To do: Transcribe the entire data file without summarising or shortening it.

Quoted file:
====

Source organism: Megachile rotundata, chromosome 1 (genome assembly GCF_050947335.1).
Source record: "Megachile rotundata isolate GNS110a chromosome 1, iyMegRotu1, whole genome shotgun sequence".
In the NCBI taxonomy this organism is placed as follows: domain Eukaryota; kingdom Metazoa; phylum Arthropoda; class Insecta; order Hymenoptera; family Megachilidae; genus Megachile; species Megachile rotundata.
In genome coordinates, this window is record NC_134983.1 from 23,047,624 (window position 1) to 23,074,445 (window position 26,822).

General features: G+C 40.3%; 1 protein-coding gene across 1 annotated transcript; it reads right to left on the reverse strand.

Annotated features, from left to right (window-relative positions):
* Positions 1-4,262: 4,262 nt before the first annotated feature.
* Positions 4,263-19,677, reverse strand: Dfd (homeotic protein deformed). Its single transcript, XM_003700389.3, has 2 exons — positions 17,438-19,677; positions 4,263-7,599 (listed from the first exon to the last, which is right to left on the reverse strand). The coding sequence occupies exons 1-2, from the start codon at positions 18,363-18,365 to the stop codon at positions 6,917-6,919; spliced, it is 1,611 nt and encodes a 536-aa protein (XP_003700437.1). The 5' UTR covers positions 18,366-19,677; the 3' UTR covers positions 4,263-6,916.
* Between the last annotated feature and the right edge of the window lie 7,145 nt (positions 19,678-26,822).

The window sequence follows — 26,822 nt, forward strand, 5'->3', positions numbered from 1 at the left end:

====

Source organism: Megachile rotundata, chromosome 1 (genome assembly GCF_050947335.1).
Source record: "Megachile rotundata isolate GNS110a chromosome 1, iyMegRotu1, whole genome shotgun sequence".
In the NCBI taxonomy this organism is placed as follows: domain Eukaryota; kingdom Metazoa; phylum Arthropoda; class Insecta; order Hymenoptera; family Megachilidae; genus Megachile; species Megachile rotundata.
In genome coordinates, this window is record NC_134983.1 from 23,047,624 (window position 1) to 23,074,445 (window position 26,822).

General features: G+C 40.3%; 1 protein-coding gene across 1 annotated transcript; it reads right to left on the reverse strand.

Annotated features, from left to right (window-relative positions):
* Positions 1-4,262: 4,262 nt before the first annotated feature.
* Positions 4,263-19,677, reverse strand: Dfd (homeotic protein deformed). Its single transcript, XM_003700389.3, has 2 exons — positions 17,438-19,677; positions 4,263-7,599 (listed from the first exon to the last, which is right to left on the reverse strand). The coding sequence occupies exons 1-2, from the start codon at positions 18,363-18,365 to the stop codon at positions 6,917-6,919; spliced, it is 1,611 nt and encodes a 536-aa protein (XP_003700437.1). The 5' UTR covers positions 18,366-19,677; the 3' UTR covers positions 4,263-6,916.
* Between the last annotated feature and the right edge of the window lie 7,145 nt (positions 19,678-26,822).

The window sequence follows — 26,822 nt, forward strand, 5'->3', positions numbered from 1 at the left end: